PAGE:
Translation: The government's fiscal policy remains anchored in reducing the deficit to a completely outlandish and arbitrary number by a completely outlandish and arbitrary date, which, if achieved will have had the result of reducing the country to third world levels in all sorts of measures of living standards. That this goal is unachievable will allow the ECB and the IMF bastards to claim that Greece failed in its programme, and force an onerous  default on the country at some point, on colonial terms.


Structural reforms are needed to secure Greece's competitiveness, reinvigorate output, and increase employment. While significant progress has been made, with some landmark reforms--including pension reform--the program has now reached a critical juncture.

Translation: Structural reforms, and by such we mean the many ways we have devised to redistribute wealth to the richest, inside the country, and to the core EU from the periphery, at the EU level, are needed to secure that workers will be so disempowered as to accept working for crumbs... Old people will die before they receive pensions: even if they don't keel over through overwork and disease, they will starve or freeze to death given the minuscule amounts they will receive as what will be laughably called "wages".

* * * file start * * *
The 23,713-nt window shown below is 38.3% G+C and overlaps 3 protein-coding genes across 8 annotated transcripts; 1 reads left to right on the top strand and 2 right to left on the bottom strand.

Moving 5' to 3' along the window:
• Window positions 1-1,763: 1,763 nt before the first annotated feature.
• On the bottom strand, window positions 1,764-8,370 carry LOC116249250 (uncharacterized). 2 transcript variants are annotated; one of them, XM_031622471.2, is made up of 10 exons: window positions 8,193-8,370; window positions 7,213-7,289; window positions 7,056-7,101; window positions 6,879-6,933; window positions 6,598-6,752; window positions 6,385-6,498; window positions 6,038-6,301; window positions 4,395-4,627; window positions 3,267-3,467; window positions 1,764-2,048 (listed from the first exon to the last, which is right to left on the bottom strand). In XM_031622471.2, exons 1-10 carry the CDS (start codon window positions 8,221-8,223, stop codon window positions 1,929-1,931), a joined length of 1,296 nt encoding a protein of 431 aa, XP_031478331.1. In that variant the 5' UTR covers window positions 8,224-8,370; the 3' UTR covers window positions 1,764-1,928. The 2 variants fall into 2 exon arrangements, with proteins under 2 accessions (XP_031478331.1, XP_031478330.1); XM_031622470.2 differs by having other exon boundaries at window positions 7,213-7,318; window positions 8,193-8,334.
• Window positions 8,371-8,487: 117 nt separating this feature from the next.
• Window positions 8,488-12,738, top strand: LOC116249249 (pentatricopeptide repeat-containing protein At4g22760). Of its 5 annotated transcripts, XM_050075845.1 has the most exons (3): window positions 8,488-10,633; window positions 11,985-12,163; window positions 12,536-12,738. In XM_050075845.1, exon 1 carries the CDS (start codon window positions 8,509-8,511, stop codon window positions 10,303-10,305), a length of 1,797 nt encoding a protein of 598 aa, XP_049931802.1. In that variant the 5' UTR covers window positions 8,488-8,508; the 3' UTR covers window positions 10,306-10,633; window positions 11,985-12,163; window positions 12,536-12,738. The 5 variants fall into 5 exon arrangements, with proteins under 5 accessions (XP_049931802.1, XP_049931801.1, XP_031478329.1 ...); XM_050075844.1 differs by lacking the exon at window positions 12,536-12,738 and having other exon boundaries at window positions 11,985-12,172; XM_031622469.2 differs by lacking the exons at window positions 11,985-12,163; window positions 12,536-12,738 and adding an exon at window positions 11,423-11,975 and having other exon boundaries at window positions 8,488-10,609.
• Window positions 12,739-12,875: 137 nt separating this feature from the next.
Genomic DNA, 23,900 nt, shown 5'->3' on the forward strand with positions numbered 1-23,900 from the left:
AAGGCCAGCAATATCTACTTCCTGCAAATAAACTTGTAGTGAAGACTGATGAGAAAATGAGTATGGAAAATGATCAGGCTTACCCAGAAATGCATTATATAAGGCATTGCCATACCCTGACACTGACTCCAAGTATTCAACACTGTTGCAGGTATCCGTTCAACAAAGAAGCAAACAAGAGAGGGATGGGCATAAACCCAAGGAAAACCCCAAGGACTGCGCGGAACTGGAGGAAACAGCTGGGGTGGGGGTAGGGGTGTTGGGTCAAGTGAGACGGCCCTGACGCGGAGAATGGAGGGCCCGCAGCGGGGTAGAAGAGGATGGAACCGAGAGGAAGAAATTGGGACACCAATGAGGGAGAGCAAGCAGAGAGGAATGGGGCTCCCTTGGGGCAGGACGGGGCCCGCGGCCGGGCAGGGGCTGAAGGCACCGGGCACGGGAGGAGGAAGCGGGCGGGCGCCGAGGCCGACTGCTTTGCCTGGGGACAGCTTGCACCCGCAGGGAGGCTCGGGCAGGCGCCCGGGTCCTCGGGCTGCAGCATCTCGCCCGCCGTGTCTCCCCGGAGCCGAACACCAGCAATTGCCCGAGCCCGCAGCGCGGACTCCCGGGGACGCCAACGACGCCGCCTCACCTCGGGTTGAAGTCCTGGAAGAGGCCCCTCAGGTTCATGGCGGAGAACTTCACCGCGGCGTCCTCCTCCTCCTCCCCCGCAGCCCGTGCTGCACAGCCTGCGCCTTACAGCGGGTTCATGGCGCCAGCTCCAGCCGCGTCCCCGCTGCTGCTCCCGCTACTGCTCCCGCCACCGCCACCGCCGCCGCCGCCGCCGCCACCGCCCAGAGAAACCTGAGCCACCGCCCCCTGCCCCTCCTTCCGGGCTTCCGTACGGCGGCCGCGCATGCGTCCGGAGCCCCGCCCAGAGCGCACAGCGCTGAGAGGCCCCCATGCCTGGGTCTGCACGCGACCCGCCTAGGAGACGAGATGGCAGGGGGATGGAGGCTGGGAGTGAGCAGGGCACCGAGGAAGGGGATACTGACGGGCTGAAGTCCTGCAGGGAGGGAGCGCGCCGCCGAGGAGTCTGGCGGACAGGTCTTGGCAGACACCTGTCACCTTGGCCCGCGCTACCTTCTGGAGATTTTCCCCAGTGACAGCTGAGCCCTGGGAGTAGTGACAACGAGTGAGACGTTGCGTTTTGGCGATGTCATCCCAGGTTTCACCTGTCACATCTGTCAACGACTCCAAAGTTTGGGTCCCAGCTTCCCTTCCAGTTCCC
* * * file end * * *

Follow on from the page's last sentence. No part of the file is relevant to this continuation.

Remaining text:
Many of the reforms that are necessary to transform Greece into a dynamic and export-driven economy require skillful design and political resolve to overcome entrenched interests.


Translation: First of all some terms: Entrenched interests = The great majority of the population. Then "export driven economy", as trained and skilled labor flees to other countries in order to feed themselves and their families, = a labor intensive export economy... Thus Greek wages will certainly float down to those of their Balkan neighbors and, who knows, if labor flexibility is aggressively pursued, perhaps below that. Of course one could argue that it is impossible to turn a country which has been seriously deindustrialized, as is par for EU policy regarding periphery countries from 10% of GDP exports to a net exporter - exporting what? What would it mean for Greece to become an "export driven economy"? How wise is it to prescribe as a cure something which is by design impossible to implement on a global level and which will be antagonized continuously by the hard Euro policy?